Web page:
No Two of Us Are Alike–Even Identical Twins

Press Release, University of Western Ontario, March 28, 2011

Just like snowflakes, no two people are alike, even if they’re identical twins according to new genetic research from The University of Western Ontario. Molecular geneticist Shiva Singh has been working with psychiatrist Dr. Richard O’Reilly to determine the genetic sequencing of schizophrenia using identical or monozygotic twins.

The study is published in this month’s PLoS ONE.

Singh looked at about one million markers of identical twins (and their two parents) where only one twin had schizophrenia. “The most informative feature of schizophrenia is that it sometimes runs in the family. So, for example, the risk of developing schizophrenia is much higher if your brother, sister, mother or father have the disease,” says Singh, noting in the general population about one percent have schizophrenia. “We started with the belief that monozygotic twins are genetically identical, so if one member of identical twins has schizophrenia, then the risk for the other twin should be 100 percent, if it’s all due to genes. However, studies over the years have shown that the risk of the disease in both twins is only 50 percent.” That means either the twins are genetically not identical or the familial disease involves non-genetic (random) effects.

Singh and his team have now demonstrated that the monozygotic twins are not genetically identical. “So if schizophrenia is in the genes, then the difference in the genetic makeup of monozygotic twins, with only one disease twin, must have something to do with the disease.” Singh found about 12 per cent of DNA can vary across individuals, “Cells are dividing as we develop and differentiate. More importantly, these cells may lose or acquire additional DNA. The genome is not static.”

Dr. O’Reilly hopes this research will lead to better understanding and improved treatments for schizophrenia. “If we had a genetic test for schizophrenia, it could be applied early in the disease when it’s hard to make that diagnosis,” says Dr. O’Reilly.

The research was funded through the Canadian Institutes of Health Research, the Ontario Mental Health Foundation and the Schizophrenia Society of Ontario.

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  • Anonymous

    If it is the case that twins ARE genetically identical and yet their physical, psychological and physiological characteristics could STILL manifest differently then this would be an argument in our favour. When people say “races are only 1% genetically different from each other and so we are all practically the same” then we can say “that small percentage makes a huge difference; even twins who are genetically identical still manifest differently”

    But if it is the case that twins are not genetically identical, then how does that help us?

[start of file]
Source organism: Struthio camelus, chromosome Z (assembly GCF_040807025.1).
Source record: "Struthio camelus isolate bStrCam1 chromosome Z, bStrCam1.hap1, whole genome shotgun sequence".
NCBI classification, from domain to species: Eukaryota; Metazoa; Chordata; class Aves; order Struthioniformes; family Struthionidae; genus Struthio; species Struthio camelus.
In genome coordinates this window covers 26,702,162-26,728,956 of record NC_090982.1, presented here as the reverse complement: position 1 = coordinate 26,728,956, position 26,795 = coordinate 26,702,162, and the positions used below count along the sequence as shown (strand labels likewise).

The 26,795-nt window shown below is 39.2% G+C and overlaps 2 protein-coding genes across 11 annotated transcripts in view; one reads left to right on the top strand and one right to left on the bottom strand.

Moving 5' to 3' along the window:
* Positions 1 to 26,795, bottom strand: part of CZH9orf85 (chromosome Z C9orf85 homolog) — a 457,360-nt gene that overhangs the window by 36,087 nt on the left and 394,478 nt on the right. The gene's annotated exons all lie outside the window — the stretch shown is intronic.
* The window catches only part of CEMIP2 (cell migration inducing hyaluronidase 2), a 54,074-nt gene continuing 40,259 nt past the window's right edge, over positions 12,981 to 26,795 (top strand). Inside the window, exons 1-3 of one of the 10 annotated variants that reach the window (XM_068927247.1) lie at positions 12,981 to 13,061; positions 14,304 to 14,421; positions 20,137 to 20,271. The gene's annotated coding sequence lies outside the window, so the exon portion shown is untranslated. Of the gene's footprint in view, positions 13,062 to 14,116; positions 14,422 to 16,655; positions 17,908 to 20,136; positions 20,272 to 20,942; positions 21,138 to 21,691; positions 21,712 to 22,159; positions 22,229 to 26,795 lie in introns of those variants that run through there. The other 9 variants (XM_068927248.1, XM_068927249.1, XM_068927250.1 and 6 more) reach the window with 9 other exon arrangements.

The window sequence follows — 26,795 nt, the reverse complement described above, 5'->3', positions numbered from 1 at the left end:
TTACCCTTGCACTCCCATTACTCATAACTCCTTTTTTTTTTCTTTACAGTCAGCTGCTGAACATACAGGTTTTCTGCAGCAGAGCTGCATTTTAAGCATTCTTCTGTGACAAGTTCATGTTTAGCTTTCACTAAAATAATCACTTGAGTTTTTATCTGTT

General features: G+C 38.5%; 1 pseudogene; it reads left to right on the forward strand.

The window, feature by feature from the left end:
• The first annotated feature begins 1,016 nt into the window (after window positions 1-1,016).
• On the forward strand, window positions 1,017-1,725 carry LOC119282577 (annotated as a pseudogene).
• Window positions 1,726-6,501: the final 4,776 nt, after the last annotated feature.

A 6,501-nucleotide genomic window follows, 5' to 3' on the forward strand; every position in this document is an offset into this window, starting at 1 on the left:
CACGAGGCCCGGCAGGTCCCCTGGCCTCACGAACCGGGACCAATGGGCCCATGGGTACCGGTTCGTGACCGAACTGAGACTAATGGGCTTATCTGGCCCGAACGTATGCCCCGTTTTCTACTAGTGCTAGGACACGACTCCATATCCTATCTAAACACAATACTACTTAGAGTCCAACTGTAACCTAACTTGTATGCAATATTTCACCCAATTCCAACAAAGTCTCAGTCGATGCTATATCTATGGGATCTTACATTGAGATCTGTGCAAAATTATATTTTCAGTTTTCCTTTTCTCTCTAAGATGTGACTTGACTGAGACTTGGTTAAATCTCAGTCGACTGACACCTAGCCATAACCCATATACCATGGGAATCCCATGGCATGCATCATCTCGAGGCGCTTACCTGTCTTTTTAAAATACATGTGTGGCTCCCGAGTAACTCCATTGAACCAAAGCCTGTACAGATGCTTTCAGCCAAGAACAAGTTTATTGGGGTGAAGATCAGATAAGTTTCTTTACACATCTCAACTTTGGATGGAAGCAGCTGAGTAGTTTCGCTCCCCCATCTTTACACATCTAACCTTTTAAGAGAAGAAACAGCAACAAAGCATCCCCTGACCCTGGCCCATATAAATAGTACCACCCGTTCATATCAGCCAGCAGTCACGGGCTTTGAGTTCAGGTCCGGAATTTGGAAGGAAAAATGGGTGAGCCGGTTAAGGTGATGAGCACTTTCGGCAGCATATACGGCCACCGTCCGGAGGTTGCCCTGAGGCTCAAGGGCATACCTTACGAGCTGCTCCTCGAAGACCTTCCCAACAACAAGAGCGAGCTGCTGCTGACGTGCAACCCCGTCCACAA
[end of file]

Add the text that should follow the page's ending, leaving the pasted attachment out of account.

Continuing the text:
• highduke

    It’s just assumed that schizophrenia is genetic bc it runs in families rather than it being the product of inter-generational bad parenting (just like autism, assburgers, personality disorders) in the form of playing favorites between children &/or covertly scapegoating a child from birth. In the 50s they blamed the parents. That was very bad for business. Then psychiatry woke up, stopped blaming anyone and got in bed with pharmaceutical industry, got the West medicated and made billions.

  • Seneca The Younger

    So race is a social construct, but twins are genetically different? That makes sense.

  • TomSwift

    Although it is true that identical twins are not identical, I find it hard to believe that the genes that cause disease would keep appearing or disappearing thru mutation this rapidly.

    If I remember correctly everyone is born with about 100 random genetic mutations, mostly in the junk DNA. Very rarely in the useful stuff, as most mutations stop the fetus from developing correctly.

  • len

    The concept of Junk DNA went out some time ago. There is only useful DNA. It has not all been mapped yet. ( Re: Tom Swift.)

  • Reg

    This is Dr Rushton’s school. Indeed, it’s his department. I’d like to see his take on this in a future AR.

  • Mike H.

    We share 96-98.5% of our DNA with chimps. It should be clear to everyone that even a 0.1% change can make quite a large difference.

  • Anonymous

    7 — Mike H. wrote at 10:51 PM on April 3:

    We share 96-98.5% of our DNA with chimps. It should be clear to everyone that even a 0.1% change can make quite a large difference.

    Exactly my thoughts. I read where there are certain Africans that actually share some genetic markers with chimps that are not shared by other Africans or non-Africans. I find this interesting especially now that we know Caucasoid and mongoloids have 2-4% Neanderthal genes.